Defense Contractor Fraud


The federal False Claims Act broadly prohibits anyone who does business with the federal government from engaging in fraudulent behavior.  Accordingly, there are innumerable circumstances where such fraud may occur, and in which a Whistleblower may bring an action to expose the fraud and recover appropriate damages.  An example of such fraud includes:


When it comes to defense contracts, it is important for Whistleblowers to point out fraudulent claims to help protect the government and taxpayers from unnecessary expenses.  Defense contractor fraud remains one of the biggest areas for False Claims Act litigation.  Persons who choose to bring a lawsuit against a defense contractor who is collecting money on the basis of false or fraudulent claims are given freedom to do so under the False Claims Act.


Types of Defense Contract Fraud

Defense contract fraud can come in many different forms, and the government relies heavily on Whistleblowers to help expose new schemes and fraudulent actions.  Defense contract fraud may include:



Cross-charging has been one of the most common types of defense procurement fraud. Cross-charging occurs when a defense contractor improperly shifts costs and expenses from one defense contract to another in order to boost its profits.


The United States typically awards one of two types of contracts in defense procurement: (1) the “fixed-price” contract; and (2) the “cost-plus contract.” In a “fixed-price” contract, the government pays the contractor a set price for the delivery of a weapons system or other product, no matter how much it costs the contractor to produce.  In a “cost-plus” contract, the government pays the contractor a set price plus a percentage of the contractor’s costs for producing the weapons system or other product. Defense contractors that have both of these types of contracts have a strong financial incentive to shift costs from the “fixed-price” contract to the “cost-plus” contract, and thereby maximize the contractor’s profits. This illegal cross-charging is frequently accomplished by altering records to shift employee hours and equipment costs from the “fixed-price” contract to the “cost-plus” contract.



Overcharging can occur in various formats.  The Government utilizes contracts with various agencies and companies to provide products and services.  Oftentimes the Government ends up paying more than it should for those products and services due to the billing a company performs.


Defense contractors who provide products and services to the United States military also sell those products, in some form or another, to foreign governments and private businesses around the world. One way that some defense contractors have attempted to secure lucrative contracts from private businesses or foreign governments, is to improperly allocate or shift costs from those contracts onto the “cost-plus” contracts they have with the United States government.  As a result of this scheme, the United States ends up paying for the costs that should be paid by these private businesses or foreign governments.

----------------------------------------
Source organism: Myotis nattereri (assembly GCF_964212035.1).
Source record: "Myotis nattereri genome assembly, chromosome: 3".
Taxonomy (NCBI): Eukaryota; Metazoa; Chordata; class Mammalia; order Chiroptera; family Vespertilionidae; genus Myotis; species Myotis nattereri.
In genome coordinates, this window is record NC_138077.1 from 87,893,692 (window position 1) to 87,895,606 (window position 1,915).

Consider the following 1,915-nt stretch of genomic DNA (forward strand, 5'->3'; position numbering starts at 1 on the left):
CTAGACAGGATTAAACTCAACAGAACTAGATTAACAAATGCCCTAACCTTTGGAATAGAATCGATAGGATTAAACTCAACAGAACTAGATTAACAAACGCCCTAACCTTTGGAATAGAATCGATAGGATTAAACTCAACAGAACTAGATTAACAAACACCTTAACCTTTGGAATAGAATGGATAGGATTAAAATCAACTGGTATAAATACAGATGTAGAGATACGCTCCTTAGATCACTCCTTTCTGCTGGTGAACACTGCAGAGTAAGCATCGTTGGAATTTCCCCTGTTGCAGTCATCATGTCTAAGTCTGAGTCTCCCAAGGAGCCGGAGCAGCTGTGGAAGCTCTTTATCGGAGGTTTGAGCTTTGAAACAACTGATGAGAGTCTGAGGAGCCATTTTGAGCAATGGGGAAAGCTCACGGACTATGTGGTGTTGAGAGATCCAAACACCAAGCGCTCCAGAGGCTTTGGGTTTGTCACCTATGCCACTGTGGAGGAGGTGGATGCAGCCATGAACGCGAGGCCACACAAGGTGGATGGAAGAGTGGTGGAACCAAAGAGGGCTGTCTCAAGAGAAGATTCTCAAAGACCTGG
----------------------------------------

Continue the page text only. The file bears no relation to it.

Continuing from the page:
Overbilling the United States government can incur in any number of ways, including:


  • Billing for services or products that were not provided;
  • Shifting the costs of a fixed price contract to the costs of a cost-plus contract that the contractor may also maintain with the Department of Defense (DOD) or a DOD prime contractor; and
  • Inflating the cost absent of any justification.


Use of cheap or inferior products on the project or provide defective parts not manufactured in accordance with specification.

The United States government frequently specifies that its defense contractors build products using a certain grade or quality of parts.  Further, the government requires that the parts be purchased from American companies.  Substitution or deviation for any of the specifications of the contract must be approved by the government contracting officer.


Failure to follow contract specifications/failure to disclose product defect

The Defense Department requires its contractors to build those systems in accordance with very detailed product specifications.  These specifications dictate not only the type of materials to be used for the contract, but also appropriate quality assurance steps that the company must follow to ensure the quality of the product.


If a company starts to overrun its budget on a contract, or falls behind in its delivery schedule, it may cut corners by omitting required testing, quality procedures, or other steps in the production process.  This may lead the company to send the government products with defects, therefore fraud against the government will exist.


Failure to complete the project to government requirements

The government is very specific as to how the project should be carried out with specific environmental compliance that needs to be met.  The labor standards for the health and safety protections for the workers should not be compromised during the project.  Any attempt to cut corners, or alter these requirements knowingly may form the basis for a False Claim Act case.


Failure to Disclose all relevant information about its costs

When the government wants to buy some extra stealth bombers, it cannot simply solicit the best bid from a number of different companies.  Highly specialized weapons systems often must be purchased from the single company that already makes them, known as a “sole-source supplier.”


The problem for the government is to ensure that it pays a fair price, since it cannot put out the contract for competitive bids.  The Truth In Negotiations Act (TINA) requires the contractor to truthfully disclose all relevant information about its costs to the government in “sole-source” contract negotiations.

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